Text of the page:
I’ve been a senior citizen for a quarter of a century and I still sculpt, read and write essays. I speak five languages, and I use email and WhatsApp to communicate with family and friends in Finland, China, Norway, England, Israel, Russia, Thailand and throughout the U.S. I run a foundation I created that assists immobile seniors. I attend classes, and I’m organizing a philosophy club via Zoom that discusses ethics, forgiveness, anger, creativity and various other topics.
Certainly now, my routine has changed. COVID-19 has shut down everything in one shot. At age 90, I have lived through a lot of history, but I’ve never seen a situation like this. My daughter was concerned that in the city I would be a lot more exposed while facing a lower level of care. I left Brooklyn and am now with her, my son-in-law and teenage grandson, secluded and safe, upstate in the Peekskill mountains. My only outings, masked and gloved, are to the nearest labs for regular blood tests.
Who knows in which direction the changes to come will take us. What I’ve seen so far is that the crisis has brought out the best in good people and the worst in bad people. What I see now is that cooperation and empathy on a massive scale are needed to bring the world back on track.
“What I've seen so far is that the crisis has brought out the best in good people and the worst in bad people.”
Some people may suggest that if I were to die of the coronavirus, I at least have lived a full life. And yes, I have lived a full life.
I was born in China to Jewish parents who left Russia after World War I to seek refuge from anti-Semitism, famine and pogroms. I spent the first 20 years of my life in China, surviving the Japanese occupation of my town, Tientsin, during World War II. Then, I spent the next 30 years in Israel. I taught Hebrew to Jewish immigrant children, served in the Air Force and worked as a graphic artist. I got married and raised two daughters. Finally, my husband’s work took us to the U.S. in 1979. I was 50 years old and unaware that this would be the start of a period during which I would grow and flourish as an artist.
In my 60s, I created five large outdoor sculptures in Israel for institutions such as Tel-Aviv University and the Ghetto Fighters Museum of Resistance. At age 70, I began to find my voice as a writer and collaborated on “The Defiant,” my husband’s memoir about fighting Nazis as a partisan in Eastern Europe. At 82, I created a nonprofit organization, the Rose Art Foundation, which has donated 800 Geri-recliners to immobile patients in facilities throughout the U.S. Even now, during the coronavirus pandemic, I get requests from patients whose quality of life has been changed by these donations. Last year, at 89, I published my second book. And there is still much to do.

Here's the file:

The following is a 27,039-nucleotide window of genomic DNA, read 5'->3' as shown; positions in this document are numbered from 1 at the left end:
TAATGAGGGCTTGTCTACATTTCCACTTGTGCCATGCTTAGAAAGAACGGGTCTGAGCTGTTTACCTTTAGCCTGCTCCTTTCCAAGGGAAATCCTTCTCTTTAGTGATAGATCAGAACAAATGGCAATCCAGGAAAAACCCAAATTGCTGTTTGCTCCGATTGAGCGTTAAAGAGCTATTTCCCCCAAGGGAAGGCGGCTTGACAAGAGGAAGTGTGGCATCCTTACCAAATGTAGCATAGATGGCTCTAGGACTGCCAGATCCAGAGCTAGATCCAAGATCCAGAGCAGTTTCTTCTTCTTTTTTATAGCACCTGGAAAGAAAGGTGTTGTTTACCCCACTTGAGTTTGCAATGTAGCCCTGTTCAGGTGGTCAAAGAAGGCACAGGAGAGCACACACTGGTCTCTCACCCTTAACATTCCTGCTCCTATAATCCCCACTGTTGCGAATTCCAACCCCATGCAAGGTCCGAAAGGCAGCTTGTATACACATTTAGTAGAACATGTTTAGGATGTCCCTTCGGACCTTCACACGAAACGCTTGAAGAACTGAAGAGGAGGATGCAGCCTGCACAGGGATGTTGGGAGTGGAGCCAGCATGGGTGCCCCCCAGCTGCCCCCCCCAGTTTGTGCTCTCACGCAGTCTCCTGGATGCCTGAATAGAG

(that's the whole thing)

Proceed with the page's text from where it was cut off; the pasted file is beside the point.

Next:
I’m not disposable, and I’m saddened that there are people who think age dictates whether a human life is worth saving. I can tell you that I, and my loved ones, want me to live for many years to come. I want to attend my grandson’s high school graduation and see which college he’ll attend. I want to see my older grandson, who is married, become a father. I want to continue my joyful life. I am unable to travel as extensively as I once did, but I want to visit Israel again. Just because I’m 90 doesn’t mean I don’t have things to learn and skills to hone.
“I'm not disposable, and I’m saddened that there are people who think age dictates whether a human life is worth saving.”
I have more physical limitations and ailments than I choose to mention but that won’t stop me. I’m growing as an artist. Last September I began a three-month class at the Brooklyn Clay Studio, learning to glaze and fire in the kiln. In February, before social distancing was put in place, I sought a new approach, visited Urban Glass in Brooklyn and found a teacher to show me the process. My twin sister passed away 15 years ago so when the quarantine is over, I hope to finish a sculpture that represents our relationship.
Our lives, our dreams, our productivity don’t end when we turn 65, an age that society decided was “old enough.” Senior citizens can be productive and contribute to the world, bringing to it their added dimension of age and experience. I think no limit should be set on when a person’s life is no longer valuable.
I’m 90 and I’m waiting for the quarantine to end. As long as I’m still creative and surrounded by the love of family and friends, as long as I still enjoy life, nobody has the right to write me off.
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